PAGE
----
Life & Art Imitate One Another – How Ana María Martinez Uses Real Life to Immerse Herself In Her CharactersBy David Salazar
During a conversation with OperaWire regarding her upcoming performances of “Madama Butterfly” at the Royal Opera House, soprano Ana María Martinez related a story regarding her deep connection with the work.
She narrated how during her first production of the opera at the Houston Grand Opera in 2010, her son was around the same age as the title character’s child and that she was going through a separation with her ex-husband, tenor Chad Shelton. It was undeniably a tough time for her and taking on a role this painful was bound to leaves its scars. But…
“It was very therapeutic,” the Puerto-Rican born soprano revealed. “That was a beautiful example of art imitating life in that moment.”
You might very well make that statement about the Grammy Award Winner every time she takes on a role, her connection to every single character she takes on rooted to very personal experiences or people in her own life.
Her mother Evangelina Colon was a soprano and she had tremendous support in entering into the often challenging world of opera. She studied at Julliard under Rose Bampton and has conquered all the major opera houses in such cities as New York, Chicago, Munich, Vienna, Salzburg, Paris, and Santa Fe among others.
Being a Mother
“Butterfly” is one of the soprano’s signature roles at this moment as it seems that everywhere she sings the opera, she garners one triumph after another. The New York Times clamored over her performance, calling it “modest and delicate, yet rising to glimpses of the epic in her final aria of self-sacrifice” and the Houston Press raved about her “feisty stubbornness.”
But getting to that level of command actually took a lot of time for the soprano. Her personal challenges brought her great difficulties and Cio-Cio San’s heartbreak only served as a reminder.
“I was crying so much at some parts and I was afraid and embarrassed at the thought of breaking down in rehearsals,” she revealed. When she took on the role during that initial run, she turned to director Michael Grandage for helping in controlling her emotions.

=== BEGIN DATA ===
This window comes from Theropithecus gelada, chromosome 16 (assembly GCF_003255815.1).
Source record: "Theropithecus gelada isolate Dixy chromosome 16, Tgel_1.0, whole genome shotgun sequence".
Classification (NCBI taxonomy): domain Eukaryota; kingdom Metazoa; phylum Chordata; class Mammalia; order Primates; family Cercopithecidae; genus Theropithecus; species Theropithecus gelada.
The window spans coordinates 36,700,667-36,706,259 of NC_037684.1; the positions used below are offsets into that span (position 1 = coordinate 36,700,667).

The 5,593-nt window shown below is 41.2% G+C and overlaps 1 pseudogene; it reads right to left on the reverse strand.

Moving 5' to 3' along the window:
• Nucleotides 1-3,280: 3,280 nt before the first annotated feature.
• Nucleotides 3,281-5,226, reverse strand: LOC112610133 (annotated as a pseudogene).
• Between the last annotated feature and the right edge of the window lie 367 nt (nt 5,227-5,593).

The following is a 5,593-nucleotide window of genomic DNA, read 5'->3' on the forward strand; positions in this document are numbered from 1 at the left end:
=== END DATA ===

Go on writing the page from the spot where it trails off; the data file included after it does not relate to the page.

“He looked at me and smiled at me and said, ‘No. there isn’t a shortcut to this. You have to go through that. You’ll get to a spot where you won’t cry anymore. But until you do that, you have to do it,’” she continued.
The director was alert to the sensitivity of his cast member and closed down the set, barring people from entering unless they were essential to a scene.
“I thank him because there were moments where I would start crying. I needed to go through it so I am not consumed by Ana’s emotions but instead Cio-Cio San’s,” Martinez noted. “It allowed me to access the character and understand that my tears were Ana’s. I was feeling sorry for the character. So once I tapped into that, I could really be the character.”
And once she did, the role fit her so perfectly that her director could not help but notice.
“He told me that he could appreciate the demands of the role, both vocal and dramatic, and how it could be conceivable that the leading character could tire greatly by the time the second act arrived, but with me, he said that it was as if I got a second wind,” she explained. “And I do get a second wind because in my story, the greatest dream to come true in my life is to become a mother. I have gotten my second wind and greatest joy by becoming a mother.”
Her son happens to be born on her birthday.
Speaking of singing operas for the first time, Martinez is coming off her first ever run of “Eugene Onegin.” The soprano noted that the work was particularly challenging because she is not fluent in Russian and had to spend five weeks working on the language with a coach.
“If I speak the language, like a Verdi opera or Puccini, I take 2 weeks max to learn the text,” she explained. “This takes months.”
But once she overcame that hurdle she found a character that she connects with on a profound level.
In fact, Martinez came out and revealed that Tatiana’s situation with Eugene closely mirrored one of her own. Tatiana pours out her feelings for the misanthropic protagonist only to be spurned. Years later, after she has married into high society he comes to her asking for another chance.
“I had something like that in my life. It was about the same timing as in this story,” she explained.